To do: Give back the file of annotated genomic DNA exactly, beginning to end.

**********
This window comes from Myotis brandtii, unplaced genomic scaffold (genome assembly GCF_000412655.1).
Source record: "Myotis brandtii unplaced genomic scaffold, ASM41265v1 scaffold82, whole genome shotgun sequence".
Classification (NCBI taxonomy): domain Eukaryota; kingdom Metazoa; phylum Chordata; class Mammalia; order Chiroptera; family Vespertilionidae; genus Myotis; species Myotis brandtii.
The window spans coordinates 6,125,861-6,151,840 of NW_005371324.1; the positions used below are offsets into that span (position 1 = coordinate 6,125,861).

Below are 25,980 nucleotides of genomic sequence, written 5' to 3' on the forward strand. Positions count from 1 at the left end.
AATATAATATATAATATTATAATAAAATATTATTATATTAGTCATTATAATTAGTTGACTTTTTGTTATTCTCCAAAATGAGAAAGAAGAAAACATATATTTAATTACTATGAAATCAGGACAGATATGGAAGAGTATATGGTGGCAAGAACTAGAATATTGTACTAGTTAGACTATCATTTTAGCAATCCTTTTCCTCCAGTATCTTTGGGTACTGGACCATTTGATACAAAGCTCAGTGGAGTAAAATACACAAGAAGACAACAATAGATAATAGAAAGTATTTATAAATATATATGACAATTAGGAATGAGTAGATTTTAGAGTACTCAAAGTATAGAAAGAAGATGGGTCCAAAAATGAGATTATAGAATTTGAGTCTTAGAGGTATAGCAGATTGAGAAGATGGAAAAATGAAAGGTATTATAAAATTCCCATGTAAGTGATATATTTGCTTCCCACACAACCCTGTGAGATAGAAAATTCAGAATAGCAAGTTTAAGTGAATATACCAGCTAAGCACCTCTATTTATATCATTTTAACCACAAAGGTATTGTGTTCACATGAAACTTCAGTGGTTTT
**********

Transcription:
This window comes from Myotis brandtii, unplaced genomic scaffold (genome assembly GCF_000412655.1).
Source record: "Myotis brandtii unplaced genomic scaffold, ASM41265v1 scaffold82, whole genome shotgun sequence".
Classification (NCBI taxonomy): domain Eukaryota; kingdom Metazoa; phylum Chordata; class Mammalia; order Chiroptera; family Vespertilionidae; genus Myotis; species Myotis brandtii.
The window spans coordinates 6,125,861-6,151,840 of NW_005371324.1; the positions used below are offsets into that span (position 1 = coordinate 6,125,861).

Below are 25,980 nucleotides of genomic sequence, written 5' to 3' on the forward strand. Positions count from 1 at the left end.
AATATAATATATAATATTATAATAAAATATTATTATATTAGTCATTATAATTAGTTGACTTTTTGTTATTCTCCAAAATGAGAAAGAAGAAAACATATATTTAATTACTATGAAATCAGGACAGATATGGAAGAGTATATGGTGGCAAGAACTAGAATATTGTACTAGTTAGACTATCATTTTAGCAATCCTTTTCCTCCAGTATCTTTGGGTACTGGACCATTTGATACAAAGCTCAGTGGAGTAAAATACACAAGAAGACAACAATAGATAATAGAAAGTATTTATAAATATATATGACAATTAGGAATGAGTAGATTTTAGAGTACTCAAAGTATAGAAAGAAGATGGGTCCAAAAATGAGATTATAGAATTTGAGTCTTAGAGGTATAGCAGATTGAGAAGATGGAAAAATGAAAGGTATTATAAAATTCCCATGTAAGTGATATATTTGCTTCCCACACAACCCTGTGAGATAGAAAATTCAGAATAGCAAGTTTAAGTGAATATACCAGCTAAGCACCTCTATTTATATCATTTTAACCACAAAGGTATTGTGTTCACATGAAACTTCAGTGGTTTT